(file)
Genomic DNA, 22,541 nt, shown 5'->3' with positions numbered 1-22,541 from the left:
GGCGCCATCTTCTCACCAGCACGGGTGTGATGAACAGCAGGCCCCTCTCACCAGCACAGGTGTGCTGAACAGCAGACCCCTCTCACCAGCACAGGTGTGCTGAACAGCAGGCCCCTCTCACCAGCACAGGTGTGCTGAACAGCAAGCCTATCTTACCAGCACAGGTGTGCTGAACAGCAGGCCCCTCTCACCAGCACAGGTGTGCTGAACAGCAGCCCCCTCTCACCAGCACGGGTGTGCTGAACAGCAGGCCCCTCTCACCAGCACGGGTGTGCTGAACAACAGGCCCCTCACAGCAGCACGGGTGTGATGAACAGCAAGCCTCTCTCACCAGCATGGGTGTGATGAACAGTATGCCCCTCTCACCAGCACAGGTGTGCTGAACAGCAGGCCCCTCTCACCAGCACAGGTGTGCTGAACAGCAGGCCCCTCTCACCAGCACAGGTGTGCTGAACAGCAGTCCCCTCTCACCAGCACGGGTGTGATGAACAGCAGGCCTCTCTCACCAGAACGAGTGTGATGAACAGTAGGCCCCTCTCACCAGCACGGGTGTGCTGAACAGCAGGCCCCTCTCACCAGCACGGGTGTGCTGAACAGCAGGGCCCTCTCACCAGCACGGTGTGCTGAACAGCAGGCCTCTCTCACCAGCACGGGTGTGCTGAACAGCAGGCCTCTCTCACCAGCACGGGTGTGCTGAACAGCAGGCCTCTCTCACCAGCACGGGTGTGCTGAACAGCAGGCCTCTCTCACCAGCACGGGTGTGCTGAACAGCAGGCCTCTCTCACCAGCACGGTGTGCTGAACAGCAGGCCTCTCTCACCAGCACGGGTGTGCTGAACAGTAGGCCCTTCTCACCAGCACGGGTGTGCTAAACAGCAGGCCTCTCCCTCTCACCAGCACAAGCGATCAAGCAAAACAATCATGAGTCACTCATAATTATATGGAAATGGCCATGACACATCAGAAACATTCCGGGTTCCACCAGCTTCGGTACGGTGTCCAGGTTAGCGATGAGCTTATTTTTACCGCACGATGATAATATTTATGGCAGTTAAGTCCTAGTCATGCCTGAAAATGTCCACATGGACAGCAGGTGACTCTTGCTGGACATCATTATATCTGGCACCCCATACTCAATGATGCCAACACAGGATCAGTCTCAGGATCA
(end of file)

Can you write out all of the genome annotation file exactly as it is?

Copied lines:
Genomic DNA, 22,541 nt, shown 5'->3' with positions numbered 1-22,541 from the left:
GGCGCCATCTTCTCACCAGCACGGGTGTGATGAACAGCAGGCCCCTCTCACCAGCACAGGTGTGCTGAACAGCAGACCCCTCTCACCAGCACAGGTGTGCTGAACAGCAGGCCCCTCTCACCAGCACAGGTGTGCTGAACAGCAAGCCTATCTTACCAGCACAGGTGTGCTGAACAGCAGGCCCCTCTCACCAGCACAGGTGTGCTGAACAGCAGCCCCCTCTCACCAGCACGGGTGTGCTGAACAGCAGGCCCCTCTCACCAGCACGGGTGTGCTGAACAACAGGCCCCTCACAGCAGCACGGGTGTGATGAACAGCAAGCCTCTCTCACCAGCATGGGTGTGATGAACAGTATGCCCCTCTCACCAGCACAGGTGTGCTGAACAGCAGGCCCCTCTCACCAGCACAGGTGTGCTGAACAGCAGGCCCCTCTCACCAGCACAGGTGTGCTGAACAGCAGTCCCCTCTCACCAGCACGGGTGTGATGAACAGCAGGCCTCTCTCACCAGAACGAGTGTGATGAACAGTAGGCCCCTCTCACCAGCACGGGTGTGCTGAACAGCAGGCCCCTCTCACCAGCACGGGTGTGCTGAACAGCAGGGCCCTCTCACCAGCACGGTGTGCTGAACAGCAGGCCTCTCTCACCAGCACGGGTGTGCTGAACAGCAGGCCTCTCTCACCAGCACGGGTGTGCTGAACAGCAGGCCTCTCTCACCAGCACGGGTGTGCTGAACAGCAGGCCTCTCTCACCAGCACGGGTGTGCTGAACAGCAGGCCTCTCTCACCAGCACGGTGTGCTGAACAGCAGGCCTCTCTCACCAGCACGGGTGTGCTGAACAGTAGGCCCTTCTCACCAGCACGGGTGTGCTAAACAGCAGGCCTCTCCCTCTCACCAGCACAAGCGATCAAGCAAAACAATCATGAGTCACTCATAATTATATGGAAATGGCCATGACACATCAGAAACATTCCGGGTTCCACCAGCTTCGGTACGGTGTCCAGGTTAGCGATGAGCTTATTTTTACCGCACGATGATAATATTTATGGCAGTTAAGTCCTAGTCATGCCTGAAAATGTCCACATGGACAGCAGGTGACTCTTGCTGGACATCATTATATCTGGCACCCCATACTCAATGATGCCAACACAGGATCAGTCTCAGGATCA